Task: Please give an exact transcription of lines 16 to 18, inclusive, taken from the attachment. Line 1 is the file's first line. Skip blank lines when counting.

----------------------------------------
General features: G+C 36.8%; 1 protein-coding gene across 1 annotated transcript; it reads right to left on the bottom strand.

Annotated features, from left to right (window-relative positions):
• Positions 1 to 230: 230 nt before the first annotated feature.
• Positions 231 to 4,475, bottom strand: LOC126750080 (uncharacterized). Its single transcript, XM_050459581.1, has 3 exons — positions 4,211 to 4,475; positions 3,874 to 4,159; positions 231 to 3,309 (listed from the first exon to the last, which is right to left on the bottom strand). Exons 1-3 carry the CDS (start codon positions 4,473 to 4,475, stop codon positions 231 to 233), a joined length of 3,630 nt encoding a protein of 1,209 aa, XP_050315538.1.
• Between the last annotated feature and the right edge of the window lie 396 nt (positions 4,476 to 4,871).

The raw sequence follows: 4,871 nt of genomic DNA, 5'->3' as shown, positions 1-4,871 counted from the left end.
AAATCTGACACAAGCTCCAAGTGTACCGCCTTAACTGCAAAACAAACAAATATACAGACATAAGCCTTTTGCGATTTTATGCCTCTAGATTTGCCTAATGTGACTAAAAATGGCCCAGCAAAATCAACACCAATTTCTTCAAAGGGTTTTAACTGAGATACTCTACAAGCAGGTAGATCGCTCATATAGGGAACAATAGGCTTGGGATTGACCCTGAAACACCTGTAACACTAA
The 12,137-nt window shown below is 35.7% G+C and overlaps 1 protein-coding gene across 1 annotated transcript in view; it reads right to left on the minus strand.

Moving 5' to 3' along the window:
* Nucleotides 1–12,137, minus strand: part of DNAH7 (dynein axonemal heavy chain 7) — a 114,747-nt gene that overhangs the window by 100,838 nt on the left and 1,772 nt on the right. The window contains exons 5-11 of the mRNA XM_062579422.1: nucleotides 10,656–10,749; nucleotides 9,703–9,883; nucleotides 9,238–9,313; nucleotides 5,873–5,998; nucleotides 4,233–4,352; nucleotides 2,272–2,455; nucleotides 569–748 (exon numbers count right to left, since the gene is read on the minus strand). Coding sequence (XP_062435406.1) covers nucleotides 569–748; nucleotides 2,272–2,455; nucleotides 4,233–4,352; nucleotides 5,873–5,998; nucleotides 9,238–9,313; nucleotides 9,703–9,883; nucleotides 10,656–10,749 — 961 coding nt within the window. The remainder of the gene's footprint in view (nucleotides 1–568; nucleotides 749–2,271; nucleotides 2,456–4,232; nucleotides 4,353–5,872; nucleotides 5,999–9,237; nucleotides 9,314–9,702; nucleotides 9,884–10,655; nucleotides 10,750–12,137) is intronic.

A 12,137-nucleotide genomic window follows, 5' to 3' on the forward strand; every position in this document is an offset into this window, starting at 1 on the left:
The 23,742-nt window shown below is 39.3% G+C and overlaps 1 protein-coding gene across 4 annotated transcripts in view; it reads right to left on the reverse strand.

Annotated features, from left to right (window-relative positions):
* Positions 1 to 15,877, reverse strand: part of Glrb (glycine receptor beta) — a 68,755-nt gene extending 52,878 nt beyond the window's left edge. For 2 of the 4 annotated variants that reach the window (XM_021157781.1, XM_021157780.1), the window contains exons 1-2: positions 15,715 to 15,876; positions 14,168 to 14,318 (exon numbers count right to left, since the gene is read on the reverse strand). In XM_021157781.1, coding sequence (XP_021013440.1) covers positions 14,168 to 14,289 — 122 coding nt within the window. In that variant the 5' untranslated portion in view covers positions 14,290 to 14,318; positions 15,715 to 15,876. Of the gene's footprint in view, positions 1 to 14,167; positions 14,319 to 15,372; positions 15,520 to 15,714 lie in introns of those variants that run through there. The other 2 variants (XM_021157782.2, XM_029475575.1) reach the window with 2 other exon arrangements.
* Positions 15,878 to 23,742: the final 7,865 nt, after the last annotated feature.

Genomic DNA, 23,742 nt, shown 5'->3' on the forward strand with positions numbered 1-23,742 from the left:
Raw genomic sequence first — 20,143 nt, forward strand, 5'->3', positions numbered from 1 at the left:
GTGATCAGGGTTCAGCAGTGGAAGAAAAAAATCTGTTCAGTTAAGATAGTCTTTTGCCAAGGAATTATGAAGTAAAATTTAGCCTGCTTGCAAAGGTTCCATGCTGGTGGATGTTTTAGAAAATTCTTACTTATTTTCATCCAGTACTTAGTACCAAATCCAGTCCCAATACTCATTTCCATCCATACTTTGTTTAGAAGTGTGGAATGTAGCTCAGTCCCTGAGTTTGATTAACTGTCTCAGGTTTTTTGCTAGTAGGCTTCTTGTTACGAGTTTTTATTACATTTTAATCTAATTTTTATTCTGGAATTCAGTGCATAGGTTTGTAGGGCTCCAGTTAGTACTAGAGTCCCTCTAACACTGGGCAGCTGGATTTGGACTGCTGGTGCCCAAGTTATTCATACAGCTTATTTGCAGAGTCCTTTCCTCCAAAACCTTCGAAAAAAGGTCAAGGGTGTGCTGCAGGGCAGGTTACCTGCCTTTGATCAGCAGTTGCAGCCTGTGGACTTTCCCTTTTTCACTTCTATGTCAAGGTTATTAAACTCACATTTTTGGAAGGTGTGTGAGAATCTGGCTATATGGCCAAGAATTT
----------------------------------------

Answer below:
Genomic DNA, 23,742 nt, shown 5'->3' on the forward strand with positions numbered 1-23,742 from the left:
Raw genomic sequence first — 20,143 nt, forward strand, 5'->3', positions numbered from 1 at the left:
GTGATCAGGGTTCAGCAGTGGAAGAAAAAAATCTGTTCAGTTAAGATAGTCTTTTGCCAAGGAATTATGAAGTAAAATTTAGCCTGCTTGCAAAGGTTCCATGCTGGTGGATGTTTTAGAAAATTCTTACTTATTTTCATCCAGTACTTAGTACCAAATCCAGTCCCAATACTCATTTCCATCCATACTTTGTTTAGAAGTGTGGAATGTAGCTCAGTCCCTGAGTTTGATTAACTGTCTCAGGTTTTTTGCTAGTAGGCTTCTTGTTACGAGTTTTTATTACATTTTAATCTAATTTTTATTCTGGAATTCAGTGCATAGGTTTGTAGGGCTCCAGTTAGTACTAGAGTCCCTCTAACACTGGGCAGCTGGATTTGGACTGCTGGTGCCCAAGTTATTCATACAGCTTATTTGCAGAGTCCTTTCCTCCAAAACCTTCGAAAAAAGGTCAAGGGTGTGCTGCAGGGCAGGTTACCTGCCTTTGATCAGCAGTTGCAGCCTGTGGACTTTCCCTTTTTCACTTCTATGTCAAGGTTATTAAACTCACATTTTTGGAAGGTGTGTGAGAATCTGGCTATATGGCCAAGAATTT